The Monkey's Paw

This article is about the short story by W. W. Jacobs. For other uses, see The Monkey's Paw (disambiguation).
"The Monkey's Paw"
Author W. W. Jacobs
Country England
Language English
Genre(s) Horror, short story
Publication date September 1902

"The Monkey's Paw" is a supernatural short story by author W. W. Jacobs first published in England in 1902.

In the story, three wishes are granted to the owner of the monkey's paw, but the wishes come with an enormous price for interfering with fate.


Illustration for "The Monkey's Paw" from Jacobs' short story collection The Lady of the Barge (1902).

The short story involves Mr. and Mrs. White and their adult son, Herbert. Sergeant-Major Morris, a friend who served with the British Army in India, introduces them to a mummified monkey's paw. An old fakir placed a spell on the paw, that it would grant three wishes to three separate men. The wishes are granted but always with hellish consequences, as punishment for tampering with fate. Morris tells the Whites of his comrade, who used his third wish to wish for death. Morris, also having had a horrific experience upon using the paw, throws the monkey's paw into the fire but Mr. White retrieves it. Before leaving, Morris warns Mr. White that if he does use the paw, then be it on his own head.

At Herbert's suggestion, Mr. White wishes for £200 to be used as the final payment on his house, even though he believes he has everything he wants. The next day his son Herbert leaves for work at a local factory. Later that day, word comes to the White home that Herbert has been killed in a terrible machinery accident. Although the employer denies responsibility for the incident, the firm makes a goodwill payment to family of the deceased. The payment is £200.

Ten days after their son's death and a week after the funeral, Mrs. White, almost mad with grief, asks her husband to use the paw to wish Herbert back to life. Reluctantly, he does so. Shortly afterwards there is a knock at the door. As Mrs. White fumbles at the locks in an attempt to open the door Mr. White, who had to identify his son's mutilated body, and who knows the corpse has been buried for more than a week, realizes that the thing outside is not the son he knew and loved, and makes his third wish.

The knocking suddenly stops. Mrs. White opens the door to find no one is there.


Understanding the themes of "The Monkey's Paw" is contingent upon pretending that the fate represented through the supernatural story is as indifferent as it seems. The characters' lives depend on that indifferent fate that both rewards and punishes people despite morals or lack thereof. The simple desires of the characters are twisted by the monkey's paw and turned into horrible consequences, not due to the faults of the characters, but rather due to the indifference of fate itself. The payment that Mr. White attains for his son's death is the exact sum that he requested to make the final payment on his house - thus, his reasonable desire was met by a terrible consequence. The characters are normal people with normal reactions and normal desires, but those normal desires cause their downfall because of the indifferent fate that governs them.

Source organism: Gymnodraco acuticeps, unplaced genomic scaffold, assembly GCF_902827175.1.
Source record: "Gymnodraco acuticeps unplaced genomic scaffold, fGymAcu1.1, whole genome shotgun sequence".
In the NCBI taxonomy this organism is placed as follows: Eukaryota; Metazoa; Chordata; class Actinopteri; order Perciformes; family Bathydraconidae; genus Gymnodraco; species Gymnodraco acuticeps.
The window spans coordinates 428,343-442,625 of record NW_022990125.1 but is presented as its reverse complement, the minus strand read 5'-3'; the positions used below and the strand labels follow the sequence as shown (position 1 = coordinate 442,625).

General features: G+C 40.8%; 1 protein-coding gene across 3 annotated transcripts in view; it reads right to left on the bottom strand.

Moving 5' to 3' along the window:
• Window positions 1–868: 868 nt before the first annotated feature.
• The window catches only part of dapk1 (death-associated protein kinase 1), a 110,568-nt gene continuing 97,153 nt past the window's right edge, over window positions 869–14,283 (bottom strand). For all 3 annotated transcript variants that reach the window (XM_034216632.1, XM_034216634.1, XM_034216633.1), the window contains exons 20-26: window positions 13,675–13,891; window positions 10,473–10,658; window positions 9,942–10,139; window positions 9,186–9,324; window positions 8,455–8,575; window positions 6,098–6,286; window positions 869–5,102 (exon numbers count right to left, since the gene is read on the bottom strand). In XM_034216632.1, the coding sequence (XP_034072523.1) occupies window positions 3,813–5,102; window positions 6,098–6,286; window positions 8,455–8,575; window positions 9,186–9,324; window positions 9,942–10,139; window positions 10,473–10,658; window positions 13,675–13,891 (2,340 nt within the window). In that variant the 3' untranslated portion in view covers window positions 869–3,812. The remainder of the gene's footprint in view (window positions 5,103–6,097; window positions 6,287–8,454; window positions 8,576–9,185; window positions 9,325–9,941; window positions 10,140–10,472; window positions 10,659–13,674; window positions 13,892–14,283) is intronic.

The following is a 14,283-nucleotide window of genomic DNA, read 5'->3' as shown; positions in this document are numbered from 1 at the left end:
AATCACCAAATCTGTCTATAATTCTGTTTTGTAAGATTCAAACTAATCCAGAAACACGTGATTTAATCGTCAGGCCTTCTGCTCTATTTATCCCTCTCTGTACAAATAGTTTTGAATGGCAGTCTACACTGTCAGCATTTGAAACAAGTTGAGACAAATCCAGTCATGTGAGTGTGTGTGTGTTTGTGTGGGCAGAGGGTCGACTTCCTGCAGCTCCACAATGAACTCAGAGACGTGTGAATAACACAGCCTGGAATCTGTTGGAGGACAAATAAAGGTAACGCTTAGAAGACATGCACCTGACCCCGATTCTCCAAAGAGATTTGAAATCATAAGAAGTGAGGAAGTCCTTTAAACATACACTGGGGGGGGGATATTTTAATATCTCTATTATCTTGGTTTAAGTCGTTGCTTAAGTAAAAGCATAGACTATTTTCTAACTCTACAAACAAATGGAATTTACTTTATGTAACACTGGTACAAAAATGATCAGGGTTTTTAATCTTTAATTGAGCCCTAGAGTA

The short story also bears the adage "Be careful what you wish for." The characters focus on what they desire, and make their wishes without thinking them through or considering the consequences of tampering with fate. Thus, their wishes are granted, but because they alter fate their lives take a sharp turn in a horrible direction.[1]

Versions in other media

Nina Quatero in a publicity still from the 1933 film version.

The story has been adapted into other media many times, including:

Variations and parodies

A great number of novels, stories, movies, plays and comics are variations or adaptations of the story, featuring similar plots built around wishes that go awry in macabre ways, occasionally with references to monkey's paws or to the story itself.

The story is frequently parodied on television shows and in comic books.

See also


  1. "The Monkey's Paw Themes -". eNotes. Retrieved 2016-11-15.
  2. Jacobs, W. W.; Parker, Louis N. (1910). The Monkey's Paw: A Story in Three Scenes. London: Samuel French, Ltd. p. 5.
  3. 1 2 3 4 5 6 7 8 Richard J. Hand (5 June 2014). Listen in Terror: British Horror Radio from the Advent of Broadcasting to the Digital Age. Oxford University Press. pp. 35–36. ISBN 978-0-7190-8148-4.
  4. 1 2 3 Alan Goble (1 January 1999). The Complete Index to Literary Sources in Film. Walter de Gruyter. p. 241. ISBN 978-3-11-095194-3.
  5. Jewell, Richard B.; Harbin, Vernon (1982). The RKO Story. New York: Arlington House. p. 57. ISBN 0-517-546566.
  6. Soister, John T. (2004). Up from the Vault: Rare thrillers of the 1920s and 1930s. McPharland. p. 133.
  7. "Alice E. Bartlett, SUNY Fredonia".
  8. "BBC Radio 4 Extra - Christopher Lee's Fireside Tales, The Monkey's Paw". BBC.
  9. "microscopic-opera". microscopic-opera.
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